SABC left out in the cold

 ·8 Nov 2023

The South African Broadcasting Corporation (SABC) is in dire straits financially, but National Treasury has refused to give it R1.5 billion in additional funding.

Despite several years of improving net losses, the group’s losses grew to R1.13 billion, according to its 2022/23 Annual Report to Parliament.

Its revenue dropped 7.9% from the 2021/22 financial years and was 27% less than budget.

Not only did its losses grow from R949 million to R1.13 billion, its cash reserves declined by R709 million – a 60% drop – compared to the R300 million in the prior year.

“The significant underperformance of revenue can be attributed to a variety of internal and external factors including but not limited to the growth in audience ratings that did not meet expectations, the impact of analogue switch off and load shedding, the inability to successfully monetise sport properties and other content and the increasing TV License evasion rate,” the broadcaster said.

In parallel, the unfunded cost of public service mandate, which was R817 million in 2022/23 financial year and government funding that comprises only approximately 3% of revenue streams also negatively impacted the financial results, it said.

Amidst this difficult financial position, Deputy Minister of Communications Phil Mapulane told the Portfolio Committee on Communications and Digital Technologies that the SABC requested R1.5 billion in additional funding from National Treasury.

He said that this was needed amid the macroeconomic environment that the SABC finds itself in, characterised by the analogue switch-off and the desire to cover the 2024 national elections accurately.

However, when Finance Minister Enoch Godongwana was drafting the Medium Term Policy Budget Statement (MTPBS), this request was not accepted.

Mapulane said that the department is still engaging with National Treasury and is hopeful that additional funding will be provided during the 2024 Budget.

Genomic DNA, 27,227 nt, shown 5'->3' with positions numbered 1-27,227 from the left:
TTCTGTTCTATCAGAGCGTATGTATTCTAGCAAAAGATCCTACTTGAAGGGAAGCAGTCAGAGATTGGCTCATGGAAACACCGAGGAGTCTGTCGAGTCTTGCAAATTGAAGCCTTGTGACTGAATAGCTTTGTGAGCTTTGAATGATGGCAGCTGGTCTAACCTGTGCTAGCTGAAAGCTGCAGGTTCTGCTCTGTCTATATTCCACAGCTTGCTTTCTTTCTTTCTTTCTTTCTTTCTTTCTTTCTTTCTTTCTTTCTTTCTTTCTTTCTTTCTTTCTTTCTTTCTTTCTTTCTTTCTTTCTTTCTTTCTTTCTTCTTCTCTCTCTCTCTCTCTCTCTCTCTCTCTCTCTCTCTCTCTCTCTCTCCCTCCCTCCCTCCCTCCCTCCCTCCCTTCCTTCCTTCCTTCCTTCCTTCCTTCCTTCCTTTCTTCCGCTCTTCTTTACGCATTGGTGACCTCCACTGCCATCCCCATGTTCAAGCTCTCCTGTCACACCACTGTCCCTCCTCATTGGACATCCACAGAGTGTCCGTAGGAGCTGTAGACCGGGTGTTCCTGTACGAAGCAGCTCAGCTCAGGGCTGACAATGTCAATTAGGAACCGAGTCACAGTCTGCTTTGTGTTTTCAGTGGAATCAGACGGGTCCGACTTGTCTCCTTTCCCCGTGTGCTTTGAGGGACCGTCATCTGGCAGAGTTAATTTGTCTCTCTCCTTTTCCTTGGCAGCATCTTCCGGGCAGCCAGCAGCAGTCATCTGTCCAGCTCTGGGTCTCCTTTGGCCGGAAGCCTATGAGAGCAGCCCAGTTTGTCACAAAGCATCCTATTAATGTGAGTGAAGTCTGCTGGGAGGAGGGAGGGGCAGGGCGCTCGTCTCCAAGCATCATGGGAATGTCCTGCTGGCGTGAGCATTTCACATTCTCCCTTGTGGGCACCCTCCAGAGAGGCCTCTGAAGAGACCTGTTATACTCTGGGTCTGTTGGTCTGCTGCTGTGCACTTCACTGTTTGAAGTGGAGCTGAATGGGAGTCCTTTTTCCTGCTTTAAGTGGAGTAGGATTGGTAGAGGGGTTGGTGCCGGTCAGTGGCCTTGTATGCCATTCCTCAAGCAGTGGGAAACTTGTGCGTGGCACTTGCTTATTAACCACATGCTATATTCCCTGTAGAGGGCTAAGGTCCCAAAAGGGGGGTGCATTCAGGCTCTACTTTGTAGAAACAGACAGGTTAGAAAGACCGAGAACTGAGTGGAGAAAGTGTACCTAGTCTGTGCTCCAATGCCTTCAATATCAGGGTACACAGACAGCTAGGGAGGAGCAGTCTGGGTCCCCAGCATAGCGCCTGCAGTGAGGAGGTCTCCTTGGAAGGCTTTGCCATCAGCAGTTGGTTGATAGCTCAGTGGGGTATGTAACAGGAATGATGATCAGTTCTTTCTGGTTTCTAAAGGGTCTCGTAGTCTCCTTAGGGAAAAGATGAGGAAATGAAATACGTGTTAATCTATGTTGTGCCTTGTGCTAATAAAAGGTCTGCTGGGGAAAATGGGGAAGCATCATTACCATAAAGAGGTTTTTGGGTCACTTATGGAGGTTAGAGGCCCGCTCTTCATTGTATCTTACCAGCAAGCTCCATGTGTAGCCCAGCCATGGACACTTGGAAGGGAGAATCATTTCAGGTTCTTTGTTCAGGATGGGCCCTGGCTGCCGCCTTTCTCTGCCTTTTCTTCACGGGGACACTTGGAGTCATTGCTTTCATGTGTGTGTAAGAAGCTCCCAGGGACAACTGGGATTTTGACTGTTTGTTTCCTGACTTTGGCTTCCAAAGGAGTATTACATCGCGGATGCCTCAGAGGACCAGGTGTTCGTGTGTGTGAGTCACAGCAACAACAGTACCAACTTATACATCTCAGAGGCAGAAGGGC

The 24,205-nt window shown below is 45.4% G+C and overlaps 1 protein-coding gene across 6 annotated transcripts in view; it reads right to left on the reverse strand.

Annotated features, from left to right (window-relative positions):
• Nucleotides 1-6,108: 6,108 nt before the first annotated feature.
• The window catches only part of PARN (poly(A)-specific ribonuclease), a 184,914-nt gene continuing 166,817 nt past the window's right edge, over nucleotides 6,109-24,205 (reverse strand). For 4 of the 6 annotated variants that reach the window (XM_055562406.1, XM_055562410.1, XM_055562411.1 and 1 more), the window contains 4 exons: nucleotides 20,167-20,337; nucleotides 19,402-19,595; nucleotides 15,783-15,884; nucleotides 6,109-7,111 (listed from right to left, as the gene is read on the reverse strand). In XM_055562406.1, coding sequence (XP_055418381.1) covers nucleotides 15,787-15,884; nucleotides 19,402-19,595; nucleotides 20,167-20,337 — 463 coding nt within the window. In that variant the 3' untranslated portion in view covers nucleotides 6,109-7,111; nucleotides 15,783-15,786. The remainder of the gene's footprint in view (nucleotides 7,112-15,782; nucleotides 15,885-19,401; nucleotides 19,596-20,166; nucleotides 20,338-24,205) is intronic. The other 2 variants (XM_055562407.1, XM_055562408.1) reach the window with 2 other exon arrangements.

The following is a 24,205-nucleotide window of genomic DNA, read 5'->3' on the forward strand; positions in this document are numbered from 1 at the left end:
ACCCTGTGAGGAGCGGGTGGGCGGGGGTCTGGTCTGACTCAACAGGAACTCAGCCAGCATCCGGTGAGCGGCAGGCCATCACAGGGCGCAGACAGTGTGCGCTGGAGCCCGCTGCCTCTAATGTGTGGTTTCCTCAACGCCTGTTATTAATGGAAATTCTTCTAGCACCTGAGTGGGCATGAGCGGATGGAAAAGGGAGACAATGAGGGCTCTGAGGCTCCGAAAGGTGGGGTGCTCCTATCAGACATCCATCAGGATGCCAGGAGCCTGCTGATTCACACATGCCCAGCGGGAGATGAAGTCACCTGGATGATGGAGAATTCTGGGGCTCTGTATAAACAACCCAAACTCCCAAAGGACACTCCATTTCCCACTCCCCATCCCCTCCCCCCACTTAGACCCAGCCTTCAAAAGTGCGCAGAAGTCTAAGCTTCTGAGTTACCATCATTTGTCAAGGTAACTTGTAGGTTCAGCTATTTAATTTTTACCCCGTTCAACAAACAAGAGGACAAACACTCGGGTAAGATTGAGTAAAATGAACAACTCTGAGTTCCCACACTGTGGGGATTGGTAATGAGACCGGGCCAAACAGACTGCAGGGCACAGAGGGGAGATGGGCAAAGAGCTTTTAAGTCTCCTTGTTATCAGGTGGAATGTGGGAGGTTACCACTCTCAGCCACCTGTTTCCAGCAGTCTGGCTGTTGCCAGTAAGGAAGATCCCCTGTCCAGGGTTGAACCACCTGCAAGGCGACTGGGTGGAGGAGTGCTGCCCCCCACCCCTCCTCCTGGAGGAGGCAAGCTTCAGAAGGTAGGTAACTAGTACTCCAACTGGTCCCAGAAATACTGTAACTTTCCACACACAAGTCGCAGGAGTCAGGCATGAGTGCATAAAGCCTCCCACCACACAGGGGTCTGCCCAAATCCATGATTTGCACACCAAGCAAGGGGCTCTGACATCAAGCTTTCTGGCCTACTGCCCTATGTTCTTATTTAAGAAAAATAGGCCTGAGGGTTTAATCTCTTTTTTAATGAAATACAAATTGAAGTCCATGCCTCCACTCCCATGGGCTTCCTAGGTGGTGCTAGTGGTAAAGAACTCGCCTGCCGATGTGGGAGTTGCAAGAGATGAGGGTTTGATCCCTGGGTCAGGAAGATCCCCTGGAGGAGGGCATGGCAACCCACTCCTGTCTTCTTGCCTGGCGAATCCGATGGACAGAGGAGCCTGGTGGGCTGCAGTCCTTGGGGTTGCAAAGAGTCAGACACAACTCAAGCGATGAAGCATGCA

New Bill

The Deputy Minister also reaffirmed concerns over the sustainability of the SABC but noted that the newly-appointed board is currently working on a turnaround plan while also talking up the new SABC Bill.

He said that the TV licence evasion rate is incredibly high – standing at 87% in the 2022/23 financial year – which negatively impacts the organisation’s public service mandate funding.

“The new SABC Bill proposes a different mechanism, which we hope will help the public broadcaster,” the Deputy Minister said.

However, the new SABC Bill introduced to parliament is incredibly vague and does not clearly state what the replacement for TV licences will be.

The Bill states that the Minister in charge must create a model within three years on how the SABC should be funded.

“The Minister must, within three years after the commencement of this Act, develop a funding model framework to ensure that the majority of the Corporations’ funding is sourced from the state-based funding mechanisms,” the department previously said.

“Before establishing the funding model framework, (the minister must) develop a comprehensive and relevant feasibility study to inform a clear business case for the Corporation’s funding model in consultation with the Minister of Finance; and consult with the Authority before the publication of the draft funding model framework for public comments.”

In the meantime, TV licenses will be sticking around – with evasion rates unlikely to improve in the near term.

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